Finding the Velocity, Acceleration, and Speed of a Vector Particle in 3D (Example 3)

Here's an example where you're given the acceleration  function, and need to integrate to get velocity and position functions.

A ball is thrown from the origin (0,0,0). The initial velocity is \(50i + 80k\) in feet/seconds and the acceleration of the ball is given by the vector function \(a(t) = - 4j - 32k\). What time does it land at and at what velocity and also what speed does the ball hit the ground?

The first step is to get the velocity function. Let's rewrite in vector bracket notation:

\[a(t) = \left\langle {0, - 4, - 32} \right\rangle \]

Note that when we integrate we do it with respect to time, "t". Acceleration is just made of a vector of constants, so we just add "t". Note that we'll get a constant from integrating, since all of the components have the same constant we can take it out of the vector brackets.

\[v(t) = \left\langle {0, - 4t, - 32t} \right\rangle + {v_O}\]

This constant of integration can be solved for by using the initial velocity condition. The initial velocity was provided in the question and is:

\[v(0) = \left\langle {50,0,80} \right\rangle \]

So substitute that in and we'll get v(t):

\[v(t) = \left\langle {50, - 4t,80 - 32t} \right\rangle \]

Integrate this again to get the position vector function r(t).

\[r(t) = \left\langle {50t, - 2{t^2},80t - 16{t^2}} \right\rangle + {r_O}\]

We get another constant that I factored out. In the question we're told the ball is thrown from the origin, (0,0,0), so

\[r(0) = \left\langle {0,0,0} \right\rangle \]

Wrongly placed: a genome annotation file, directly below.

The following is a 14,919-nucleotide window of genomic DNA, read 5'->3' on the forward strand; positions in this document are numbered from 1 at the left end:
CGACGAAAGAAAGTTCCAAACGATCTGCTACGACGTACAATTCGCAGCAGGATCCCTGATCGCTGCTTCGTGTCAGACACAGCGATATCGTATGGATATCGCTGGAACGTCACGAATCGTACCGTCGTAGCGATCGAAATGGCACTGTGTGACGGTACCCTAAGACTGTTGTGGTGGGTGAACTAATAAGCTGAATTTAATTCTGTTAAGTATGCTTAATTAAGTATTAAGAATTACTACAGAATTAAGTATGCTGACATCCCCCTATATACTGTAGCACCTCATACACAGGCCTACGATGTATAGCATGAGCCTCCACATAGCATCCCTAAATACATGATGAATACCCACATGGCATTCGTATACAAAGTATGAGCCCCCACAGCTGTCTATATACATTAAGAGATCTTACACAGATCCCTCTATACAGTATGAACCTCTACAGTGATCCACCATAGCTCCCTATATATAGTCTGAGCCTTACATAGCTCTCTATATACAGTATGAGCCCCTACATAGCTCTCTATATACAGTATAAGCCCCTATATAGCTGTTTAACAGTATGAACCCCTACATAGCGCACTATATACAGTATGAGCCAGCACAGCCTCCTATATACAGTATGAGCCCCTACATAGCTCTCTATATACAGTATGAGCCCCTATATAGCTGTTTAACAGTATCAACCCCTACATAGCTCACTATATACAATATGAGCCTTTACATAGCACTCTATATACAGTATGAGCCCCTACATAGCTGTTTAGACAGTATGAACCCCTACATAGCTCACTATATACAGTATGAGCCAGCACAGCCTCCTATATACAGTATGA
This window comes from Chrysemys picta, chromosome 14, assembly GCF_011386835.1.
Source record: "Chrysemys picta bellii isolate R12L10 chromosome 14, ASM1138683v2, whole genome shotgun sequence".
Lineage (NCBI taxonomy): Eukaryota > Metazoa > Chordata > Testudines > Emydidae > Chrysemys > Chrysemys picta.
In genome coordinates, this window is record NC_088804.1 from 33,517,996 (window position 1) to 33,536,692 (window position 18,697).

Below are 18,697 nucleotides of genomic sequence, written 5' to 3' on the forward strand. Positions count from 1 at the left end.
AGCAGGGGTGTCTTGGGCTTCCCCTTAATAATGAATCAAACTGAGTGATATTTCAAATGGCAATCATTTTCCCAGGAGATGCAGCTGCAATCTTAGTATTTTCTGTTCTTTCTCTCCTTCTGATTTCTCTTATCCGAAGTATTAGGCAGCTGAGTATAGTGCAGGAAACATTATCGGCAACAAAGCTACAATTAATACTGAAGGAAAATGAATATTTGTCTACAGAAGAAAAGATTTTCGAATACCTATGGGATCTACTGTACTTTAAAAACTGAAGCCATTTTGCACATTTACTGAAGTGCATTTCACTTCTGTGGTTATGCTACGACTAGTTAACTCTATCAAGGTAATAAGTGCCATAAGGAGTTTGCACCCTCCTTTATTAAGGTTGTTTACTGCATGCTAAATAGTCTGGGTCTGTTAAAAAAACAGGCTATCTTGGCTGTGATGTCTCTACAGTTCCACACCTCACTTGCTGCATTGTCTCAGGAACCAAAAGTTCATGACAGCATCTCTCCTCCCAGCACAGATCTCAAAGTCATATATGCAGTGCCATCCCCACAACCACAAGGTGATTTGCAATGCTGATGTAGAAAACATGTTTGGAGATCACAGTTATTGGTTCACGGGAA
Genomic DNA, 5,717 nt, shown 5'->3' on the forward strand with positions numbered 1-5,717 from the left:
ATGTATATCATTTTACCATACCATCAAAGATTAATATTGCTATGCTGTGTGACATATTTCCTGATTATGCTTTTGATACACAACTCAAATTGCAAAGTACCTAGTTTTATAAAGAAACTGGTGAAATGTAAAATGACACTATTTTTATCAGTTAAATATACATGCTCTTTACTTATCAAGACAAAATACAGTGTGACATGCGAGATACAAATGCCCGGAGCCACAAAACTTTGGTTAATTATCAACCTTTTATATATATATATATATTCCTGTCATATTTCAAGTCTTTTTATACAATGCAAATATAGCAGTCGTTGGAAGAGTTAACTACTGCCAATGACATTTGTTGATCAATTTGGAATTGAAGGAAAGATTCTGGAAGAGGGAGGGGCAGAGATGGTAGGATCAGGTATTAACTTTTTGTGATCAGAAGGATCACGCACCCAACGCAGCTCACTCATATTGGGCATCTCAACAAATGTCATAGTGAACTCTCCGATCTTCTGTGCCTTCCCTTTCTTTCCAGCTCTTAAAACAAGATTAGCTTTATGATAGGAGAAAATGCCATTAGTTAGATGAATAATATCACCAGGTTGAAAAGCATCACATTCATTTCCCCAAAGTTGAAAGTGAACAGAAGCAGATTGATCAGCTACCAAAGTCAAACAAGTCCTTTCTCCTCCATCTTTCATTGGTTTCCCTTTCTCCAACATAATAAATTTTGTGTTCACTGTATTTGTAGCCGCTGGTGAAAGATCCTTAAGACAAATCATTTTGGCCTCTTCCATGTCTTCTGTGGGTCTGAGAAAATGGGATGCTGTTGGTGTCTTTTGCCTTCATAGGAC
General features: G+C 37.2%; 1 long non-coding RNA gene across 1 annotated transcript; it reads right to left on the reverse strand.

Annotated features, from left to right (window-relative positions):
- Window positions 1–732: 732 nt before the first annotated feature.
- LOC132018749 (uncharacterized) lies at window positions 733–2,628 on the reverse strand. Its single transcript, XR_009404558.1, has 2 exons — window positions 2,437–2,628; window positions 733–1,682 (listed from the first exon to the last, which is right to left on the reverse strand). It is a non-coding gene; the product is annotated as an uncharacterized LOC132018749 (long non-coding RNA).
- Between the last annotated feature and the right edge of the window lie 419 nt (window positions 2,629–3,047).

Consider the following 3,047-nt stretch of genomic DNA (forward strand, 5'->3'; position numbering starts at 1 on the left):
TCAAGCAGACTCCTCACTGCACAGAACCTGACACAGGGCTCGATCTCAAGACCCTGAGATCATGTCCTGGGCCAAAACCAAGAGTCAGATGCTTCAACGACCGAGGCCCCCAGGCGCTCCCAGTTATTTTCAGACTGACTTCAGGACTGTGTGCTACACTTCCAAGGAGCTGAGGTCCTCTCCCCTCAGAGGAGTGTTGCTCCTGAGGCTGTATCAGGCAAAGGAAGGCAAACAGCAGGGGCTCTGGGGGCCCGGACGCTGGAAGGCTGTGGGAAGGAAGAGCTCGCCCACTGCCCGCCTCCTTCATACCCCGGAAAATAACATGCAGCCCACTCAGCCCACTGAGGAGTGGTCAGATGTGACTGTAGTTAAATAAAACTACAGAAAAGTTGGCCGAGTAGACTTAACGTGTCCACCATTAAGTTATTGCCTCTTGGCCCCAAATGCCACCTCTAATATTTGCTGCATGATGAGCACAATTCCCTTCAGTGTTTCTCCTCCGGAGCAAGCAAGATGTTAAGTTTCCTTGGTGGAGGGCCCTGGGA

\[r(t) = \left\langle {50t, - 2{t^2},80t - 16{t^2}} \right\rangle \]

So that's our position vector function above. When does the ball hit the ground? To find that out, set the final component, the "z" or "k" component to 0, the other components don't matter at the moment.

I've been asked why to use the last component as height, it's because it is a universal notation to use the third component as the "z" component or height.

Setting the third component/dimension to be 0,

\[0 = 80t - 16{t^2}\]

Solving the quadratic, t = 0 or t = 5. The ball started at the origin, so when it lands again it will be at 5 seconds.

We plug t=5 into v(t) to get the velocity vector it hits the ground at, then we can find the norm of that to get the speed at which it hits the ground.

\[v(5) = \left\langle {50, - 4(5),80 - 32(5)} \right\rangle \]

\[v(5) = \left\langle {50, - 20, - 80} \right\rangle \]

v(5) is the velocity it hits the ground at, in units of feet/second since that was the units told in the question. And now to find the speed, it's just the norm of v(5)'s vector.

\[\left| {v(5)} \right| = \sqrt {{{50}^2} + {{( - 20)}^2} + {{( - 80)}^2}} \]

\[\left| {v(5)} \right| = \sqrt {9300} \]

\[\left| {v(5)} \right| = \sqrt {(100)(93)} \]

Remember that if you can a perfect squared value (4, 9, 16, 25, 36, etc.) under a root you can square root it and take it out of the root.

\[\left| {v(5)} \right| = 10\sqrt {93} \]

And the speed will also be in units of feet/sec.

Please see our other worked-out examples on finding displacement, velocity, speed, and acceleration of a moving particle:

Velocity Acceleration Speed of Vector Particle 3D (Example 1)</p> <p>Alternatively return to the particle in motion hub page:</p> <p>

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